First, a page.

El Dedon Verde

Add Mulch

If you could only do one thing in your garden or landscape that would offer the most benefits for your efforts, add mulch!

I’m fond of saying there are three things you can do to eliminate 95 percent of your gardening challenges. You’ve already learned the first two. First, put the right plant in the right place. Second, feed the soil, and let the soil feed the plants. And third, add mulch.

Of all the ways I can suggest to save time and work in our landscapes and gardens while doing more for our plants and soil than you can imagine, the generous use of mulch is perhaps the easiest of all. It’s practically foolproof… and yet offers so many benefits. In all the years I’ve been using it, I can easily recall the rare times I failed to put mulch down over a new garden bed. And that season’s results were always disastrous compared to the other times.



One of the most loathed tasks for any gardener or weekend warrior is weeding. Now, mulch won’t guarantee a weed-free landscape, but it does greatly suppress seed germination by blocking sunlight to the soil surface. And just as with the things you want to grow in your garden, if weed seeds don’t get adequate sunlight, they won’t germinate.

But unfortunately, weeds have the maddening ability to sprout and grow in even the most challenging conditions. Birds, wind, pets, and people will always be couriers of weed seeds, so they’ll still sprout in your mulch. But when they do, they’re easier to pull out since they’re rooted in the loose top layer of mulch.

If you’re not convinced, do a side-by-side comparison in one of your garden beds. Add mulch to half; leave the other uncovered. It should only take a few weeks for you to become a mulch disciple like me.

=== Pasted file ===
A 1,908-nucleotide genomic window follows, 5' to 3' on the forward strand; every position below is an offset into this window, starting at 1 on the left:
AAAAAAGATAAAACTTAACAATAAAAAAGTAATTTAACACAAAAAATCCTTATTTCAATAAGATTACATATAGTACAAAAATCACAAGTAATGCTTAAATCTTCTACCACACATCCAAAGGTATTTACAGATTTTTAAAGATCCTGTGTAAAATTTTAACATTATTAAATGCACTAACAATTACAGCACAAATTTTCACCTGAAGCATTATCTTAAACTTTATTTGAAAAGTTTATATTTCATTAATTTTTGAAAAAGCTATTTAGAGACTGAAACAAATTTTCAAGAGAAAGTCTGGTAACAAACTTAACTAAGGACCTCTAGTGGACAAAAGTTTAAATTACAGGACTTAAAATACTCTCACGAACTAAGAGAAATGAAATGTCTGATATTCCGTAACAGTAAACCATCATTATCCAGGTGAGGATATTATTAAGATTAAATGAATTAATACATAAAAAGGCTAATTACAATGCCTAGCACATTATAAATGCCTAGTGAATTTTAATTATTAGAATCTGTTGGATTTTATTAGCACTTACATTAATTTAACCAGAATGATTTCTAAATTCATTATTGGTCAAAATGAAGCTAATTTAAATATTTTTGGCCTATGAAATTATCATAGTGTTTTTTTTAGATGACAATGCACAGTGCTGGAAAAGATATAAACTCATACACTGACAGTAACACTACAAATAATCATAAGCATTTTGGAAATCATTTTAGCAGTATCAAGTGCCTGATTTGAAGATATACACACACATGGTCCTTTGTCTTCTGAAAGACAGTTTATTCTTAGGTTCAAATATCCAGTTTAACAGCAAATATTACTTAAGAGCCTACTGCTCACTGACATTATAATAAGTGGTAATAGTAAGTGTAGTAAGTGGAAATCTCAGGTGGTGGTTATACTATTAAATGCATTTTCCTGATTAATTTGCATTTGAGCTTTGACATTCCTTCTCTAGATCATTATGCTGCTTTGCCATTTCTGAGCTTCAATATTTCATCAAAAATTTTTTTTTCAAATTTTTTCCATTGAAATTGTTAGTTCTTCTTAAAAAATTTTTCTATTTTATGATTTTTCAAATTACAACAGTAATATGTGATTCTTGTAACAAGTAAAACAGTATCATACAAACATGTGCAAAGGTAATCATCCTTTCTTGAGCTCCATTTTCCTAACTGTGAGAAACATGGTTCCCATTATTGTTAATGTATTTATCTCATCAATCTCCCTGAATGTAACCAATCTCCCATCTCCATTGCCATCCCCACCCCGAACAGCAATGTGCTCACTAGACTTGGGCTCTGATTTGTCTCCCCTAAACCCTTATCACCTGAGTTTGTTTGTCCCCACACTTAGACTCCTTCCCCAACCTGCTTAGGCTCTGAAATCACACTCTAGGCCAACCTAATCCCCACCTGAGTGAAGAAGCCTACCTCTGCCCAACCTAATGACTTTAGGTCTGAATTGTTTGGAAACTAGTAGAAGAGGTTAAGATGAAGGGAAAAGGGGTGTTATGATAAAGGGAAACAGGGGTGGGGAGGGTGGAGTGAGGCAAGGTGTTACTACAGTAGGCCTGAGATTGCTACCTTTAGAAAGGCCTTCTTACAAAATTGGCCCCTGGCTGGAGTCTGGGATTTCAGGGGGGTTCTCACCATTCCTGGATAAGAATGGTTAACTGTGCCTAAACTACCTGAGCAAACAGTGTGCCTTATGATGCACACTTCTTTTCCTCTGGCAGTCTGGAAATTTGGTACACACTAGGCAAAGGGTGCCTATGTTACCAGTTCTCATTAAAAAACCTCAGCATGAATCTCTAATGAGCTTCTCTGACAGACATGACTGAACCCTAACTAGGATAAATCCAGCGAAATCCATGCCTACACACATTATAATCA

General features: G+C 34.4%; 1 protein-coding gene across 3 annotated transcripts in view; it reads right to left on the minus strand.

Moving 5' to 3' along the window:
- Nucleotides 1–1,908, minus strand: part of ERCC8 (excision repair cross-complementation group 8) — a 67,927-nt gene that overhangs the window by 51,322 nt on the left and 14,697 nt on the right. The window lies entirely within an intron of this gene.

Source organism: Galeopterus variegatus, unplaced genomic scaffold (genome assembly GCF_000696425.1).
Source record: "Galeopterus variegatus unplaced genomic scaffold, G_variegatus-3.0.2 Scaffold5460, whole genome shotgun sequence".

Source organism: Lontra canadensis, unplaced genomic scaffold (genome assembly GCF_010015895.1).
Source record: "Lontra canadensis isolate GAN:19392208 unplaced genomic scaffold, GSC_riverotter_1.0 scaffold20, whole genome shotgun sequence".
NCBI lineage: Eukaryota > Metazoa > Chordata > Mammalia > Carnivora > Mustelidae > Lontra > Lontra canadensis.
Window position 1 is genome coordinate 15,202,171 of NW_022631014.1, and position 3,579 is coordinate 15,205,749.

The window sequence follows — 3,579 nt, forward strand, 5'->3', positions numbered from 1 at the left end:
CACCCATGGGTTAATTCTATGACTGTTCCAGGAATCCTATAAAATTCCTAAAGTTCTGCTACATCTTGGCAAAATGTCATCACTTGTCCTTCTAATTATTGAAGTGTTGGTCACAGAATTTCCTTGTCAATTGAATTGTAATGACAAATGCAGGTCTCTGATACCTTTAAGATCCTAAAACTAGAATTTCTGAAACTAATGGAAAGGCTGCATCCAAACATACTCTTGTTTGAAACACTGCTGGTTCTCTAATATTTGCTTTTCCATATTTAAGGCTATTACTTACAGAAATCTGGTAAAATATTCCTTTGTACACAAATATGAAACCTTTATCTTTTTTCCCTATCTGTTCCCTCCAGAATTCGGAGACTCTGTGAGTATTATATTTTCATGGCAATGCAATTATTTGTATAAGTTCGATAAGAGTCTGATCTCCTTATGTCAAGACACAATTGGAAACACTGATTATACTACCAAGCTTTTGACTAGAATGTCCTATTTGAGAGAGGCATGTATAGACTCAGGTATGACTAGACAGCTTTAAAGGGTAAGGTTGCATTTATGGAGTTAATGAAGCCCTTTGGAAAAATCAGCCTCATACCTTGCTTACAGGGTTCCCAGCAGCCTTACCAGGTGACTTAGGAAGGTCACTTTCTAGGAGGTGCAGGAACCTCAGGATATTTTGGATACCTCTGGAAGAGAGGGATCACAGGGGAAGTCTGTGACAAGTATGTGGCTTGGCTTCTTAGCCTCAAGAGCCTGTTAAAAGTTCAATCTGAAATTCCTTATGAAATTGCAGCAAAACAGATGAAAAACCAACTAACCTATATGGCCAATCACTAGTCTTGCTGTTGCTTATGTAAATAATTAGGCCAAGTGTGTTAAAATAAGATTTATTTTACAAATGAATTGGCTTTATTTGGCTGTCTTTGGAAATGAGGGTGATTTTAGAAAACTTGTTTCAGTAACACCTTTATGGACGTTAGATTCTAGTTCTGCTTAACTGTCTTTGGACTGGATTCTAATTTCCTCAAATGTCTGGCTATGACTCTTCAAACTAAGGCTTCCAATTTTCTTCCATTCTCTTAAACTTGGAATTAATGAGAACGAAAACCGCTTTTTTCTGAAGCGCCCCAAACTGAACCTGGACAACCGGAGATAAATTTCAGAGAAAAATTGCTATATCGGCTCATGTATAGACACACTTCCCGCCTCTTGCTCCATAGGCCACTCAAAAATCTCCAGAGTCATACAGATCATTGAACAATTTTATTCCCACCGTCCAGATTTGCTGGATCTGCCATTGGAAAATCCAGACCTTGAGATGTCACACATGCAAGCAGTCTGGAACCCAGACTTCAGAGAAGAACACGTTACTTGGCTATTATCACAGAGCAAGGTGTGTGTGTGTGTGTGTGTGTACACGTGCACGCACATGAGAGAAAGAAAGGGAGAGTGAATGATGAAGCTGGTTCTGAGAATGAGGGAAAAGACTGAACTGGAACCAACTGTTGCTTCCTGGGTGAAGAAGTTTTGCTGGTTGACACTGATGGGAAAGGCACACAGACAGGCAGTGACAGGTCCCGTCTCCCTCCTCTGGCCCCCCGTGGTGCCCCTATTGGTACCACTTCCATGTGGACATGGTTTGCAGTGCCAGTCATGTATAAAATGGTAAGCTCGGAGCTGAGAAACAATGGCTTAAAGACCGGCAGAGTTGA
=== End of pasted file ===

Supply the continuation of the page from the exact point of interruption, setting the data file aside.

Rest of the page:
You don’t need to be a horticulturist to know just how quickly exposed soil surfaces can dry out under the hot baking sun. Over time, moisture below the surface evaporates away, progressively drying out more deeply with each passing day. Unfortunately, many plant roots grow within the top few inches of soil and suffer when those exposed soil surfaces become dehydrated. Conversely, a three-inch layer of mulch acts to provide a protective, insulating barrier from the evaporative effects of the sun and heat and helps the soil to retain precious moisture far longer and more deeply.


Similarly, that same layer of mulch moderates soil temperatures, keeping temperatures below grade cooler in summer and warmer in winter. Think of mulch as a thermal insulating blanket. Having a generous layer of mulch around your plants and trees can literally make the difference between life and death when it comes to extreme temperatures in both summer and winter.


Many disease pathogens reside in soil. They can easily be splashed up onto plant foliage by precipitation or irrigation. That’s a common way plants become infected. Once again, mulch reduces the chance of this happening by providing a physical barrier, a protective layer that blocks the splashing effects of pathogens and keeps them from making it onto the plant stems and leaves.


We’ve already had a thorough discussion of the importance of adding organic matter to improve soil. Any natural wood or plant-based mulch is a great source for this to improve the soil as it slowly breaks down and decomposes. It’s a two-for-one proposition, giving you all the benefits of mulch as well as adding organic matter all in a single step.